Croom also said that the two un-cleared freshmen will be certified in time for preseason camp. Though he did not call them by name, a staff member confirmed that defensive lineman Anthony Dunning was cleared today and wide receiver Corey Gardhigh’s clearance is expected any day now.
Croom dropped another item on the crowd without calling names, this time out of NCAA necessity. It turns out the freshman class of 2005 is expecting at least one and maybe a pair of new members to join up with State before this week is out. “We’re still recruiting,” Croom said. “We’re hoping to bring some more players in. We just got a message tonight that we hopefully will announce in the next day or so a signee, and possibily two more.” Until these prospects (check the latest recruiting updates on this site) turn in signed papers their names can’t be spoken publicly by the coach.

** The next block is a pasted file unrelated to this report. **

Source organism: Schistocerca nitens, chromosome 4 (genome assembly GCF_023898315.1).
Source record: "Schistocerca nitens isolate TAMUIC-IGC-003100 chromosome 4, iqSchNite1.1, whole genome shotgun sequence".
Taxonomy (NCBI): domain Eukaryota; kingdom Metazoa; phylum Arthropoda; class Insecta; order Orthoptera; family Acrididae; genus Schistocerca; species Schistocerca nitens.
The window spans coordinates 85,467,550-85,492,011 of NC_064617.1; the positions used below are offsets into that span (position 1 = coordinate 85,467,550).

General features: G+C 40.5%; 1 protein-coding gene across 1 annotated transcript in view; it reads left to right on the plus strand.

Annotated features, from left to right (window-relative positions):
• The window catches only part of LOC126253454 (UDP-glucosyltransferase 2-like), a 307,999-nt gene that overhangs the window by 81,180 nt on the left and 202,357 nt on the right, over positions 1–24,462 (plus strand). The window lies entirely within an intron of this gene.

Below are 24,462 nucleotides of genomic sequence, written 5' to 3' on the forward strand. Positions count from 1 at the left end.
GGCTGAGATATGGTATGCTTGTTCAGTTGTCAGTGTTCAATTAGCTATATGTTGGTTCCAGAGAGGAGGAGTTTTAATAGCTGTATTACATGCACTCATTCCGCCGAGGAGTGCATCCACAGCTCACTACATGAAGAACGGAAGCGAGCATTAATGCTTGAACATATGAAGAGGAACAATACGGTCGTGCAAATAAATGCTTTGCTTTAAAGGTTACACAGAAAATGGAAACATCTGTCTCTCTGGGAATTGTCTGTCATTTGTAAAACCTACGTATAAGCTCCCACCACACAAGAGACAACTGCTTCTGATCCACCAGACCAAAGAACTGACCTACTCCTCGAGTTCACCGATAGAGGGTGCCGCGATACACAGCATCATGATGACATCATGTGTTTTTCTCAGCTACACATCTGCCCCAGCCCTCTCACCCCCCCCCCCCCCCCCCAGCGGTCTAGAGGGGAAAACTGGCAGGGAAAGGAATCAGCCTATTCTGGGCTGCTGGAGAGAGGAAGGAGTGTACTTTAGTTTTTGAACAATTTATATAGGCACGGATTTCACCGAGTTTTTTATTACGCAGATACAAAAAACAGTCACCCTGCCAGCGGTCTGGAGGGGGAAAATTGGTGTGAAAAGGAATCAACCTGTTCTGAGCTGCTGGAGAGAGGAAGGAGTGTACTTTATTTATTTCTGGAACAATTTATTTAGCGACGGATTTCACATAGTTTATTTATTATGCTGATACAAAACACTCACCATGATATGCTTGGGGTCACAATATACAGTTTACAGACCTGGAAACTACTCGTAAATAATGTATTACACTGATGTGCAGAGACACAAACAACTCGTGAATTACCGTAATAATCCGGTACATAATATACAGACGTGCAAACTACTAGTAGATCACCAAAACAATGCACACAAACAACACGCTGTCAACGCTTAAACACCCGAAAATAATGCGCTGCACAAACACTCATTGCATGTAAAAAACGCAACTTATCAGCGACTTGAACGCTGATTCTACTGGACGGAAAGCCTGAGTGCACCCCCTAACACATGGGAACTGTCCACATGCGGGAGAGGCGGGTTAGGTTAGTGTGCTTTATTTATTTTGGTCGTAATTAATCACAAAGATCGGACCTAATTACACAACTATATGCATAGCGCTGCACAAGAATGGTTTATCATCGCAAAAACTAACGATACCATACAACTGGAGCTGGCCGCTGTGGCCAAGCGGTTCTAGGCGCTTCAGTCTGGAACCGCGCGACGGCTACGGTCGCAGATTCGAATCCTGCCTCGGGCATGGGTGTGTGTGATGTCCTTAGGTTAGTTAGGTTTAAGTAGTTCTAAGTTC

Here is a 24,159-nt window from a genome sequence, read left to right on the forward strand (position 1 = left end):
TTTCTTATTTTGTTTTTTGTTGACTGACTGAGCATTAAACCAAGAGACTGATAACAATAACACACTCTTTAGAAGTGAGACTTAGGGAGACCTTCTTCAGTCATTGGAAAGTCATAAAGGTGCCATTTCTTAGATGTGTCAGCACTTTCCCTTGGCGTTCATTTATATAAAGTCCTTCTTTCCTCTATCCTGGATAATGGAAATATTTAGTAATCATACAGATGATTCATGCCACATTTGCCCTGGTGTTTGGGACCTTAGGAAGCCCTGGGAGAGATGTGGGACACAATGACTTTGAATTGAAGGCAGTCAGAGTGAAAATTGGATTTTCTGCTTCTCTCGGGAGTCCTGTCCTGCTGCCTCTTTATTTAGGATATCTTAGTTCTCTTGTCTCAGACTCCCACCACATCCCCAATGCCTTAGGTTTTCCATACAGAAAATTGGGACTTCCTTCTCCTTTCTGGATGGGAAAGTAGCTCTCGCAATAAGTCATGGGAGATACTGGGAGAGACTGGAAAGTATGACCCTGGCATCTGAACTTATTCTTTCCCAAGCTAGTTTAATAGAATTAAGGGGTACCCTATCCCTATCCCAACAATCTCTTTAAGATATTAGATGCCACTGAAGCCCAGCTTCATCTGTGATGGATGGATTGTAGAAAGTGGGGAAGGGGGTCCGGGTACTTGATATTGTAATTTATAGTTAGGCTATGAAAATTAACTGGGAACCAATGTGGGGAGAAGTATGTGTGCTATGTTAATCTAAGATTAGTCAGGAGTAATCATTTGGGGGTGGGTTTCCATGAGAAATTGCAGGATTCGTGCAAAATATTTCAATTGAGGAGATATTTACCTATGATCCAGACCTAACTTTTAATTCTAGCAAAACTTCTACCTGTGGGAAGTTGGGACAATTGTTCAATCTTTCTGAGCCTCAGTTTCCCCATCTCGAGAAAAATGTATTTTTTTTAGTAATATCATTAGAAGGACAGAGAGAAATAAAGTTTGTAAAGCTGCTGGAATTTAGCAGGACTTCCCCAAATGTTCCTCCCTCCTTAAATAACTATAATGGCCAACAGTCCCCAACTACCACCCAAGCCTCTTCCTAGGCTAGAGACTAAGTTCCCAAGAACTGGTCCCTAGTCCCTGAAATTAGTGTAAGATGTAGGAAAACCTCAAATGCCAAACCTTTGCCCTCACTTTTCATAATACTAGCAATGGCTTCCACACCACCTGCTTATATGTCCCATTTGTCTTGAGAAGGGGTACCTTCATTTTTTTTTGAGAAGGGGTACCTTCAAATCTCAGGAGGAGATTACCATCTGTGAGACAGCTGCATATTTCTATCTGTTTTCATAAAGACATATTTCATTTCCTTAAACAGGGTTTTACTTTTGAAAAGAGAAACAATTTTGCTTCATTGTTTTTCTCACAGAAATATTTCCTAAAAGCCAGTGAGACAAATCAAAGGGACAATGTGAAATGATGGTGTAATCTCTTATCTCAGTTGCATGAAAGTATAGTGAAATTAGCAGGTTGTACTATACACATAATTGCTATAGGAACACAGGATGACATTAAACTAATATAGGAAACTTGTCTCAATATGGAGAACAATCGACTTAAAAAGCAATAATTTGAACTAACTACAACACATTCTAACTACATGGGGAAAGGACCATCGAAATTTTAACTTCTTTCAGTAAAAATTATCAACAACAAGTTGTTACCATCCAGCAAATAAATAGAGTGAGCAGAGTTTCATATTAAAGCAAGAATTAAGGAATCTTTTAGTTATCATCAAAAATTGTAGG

Such late additions were made possible because several February signees will not be certified by the NCAA clearinghouse, or are not expected to now. Three high school signees will definitely not clear and two possibles, Archie Sims and Anthony Johnson, are looking increasingly unlikely to. That is a shame because Croom has made it clear that all incoming rookies will be given every opportunity to do more than find a spot on the depth chart this first fall.
He expects many of his freshman to play, many in position rotations and some even as starters. “We had a great recruiting class. We’d better because they’re going to play. They’re going to have to play and play fast.” How fast? Croom said there very easily could be a freshman at one and maybe both offensive tackle positions; one at right cornerback; and two more at wide receivers.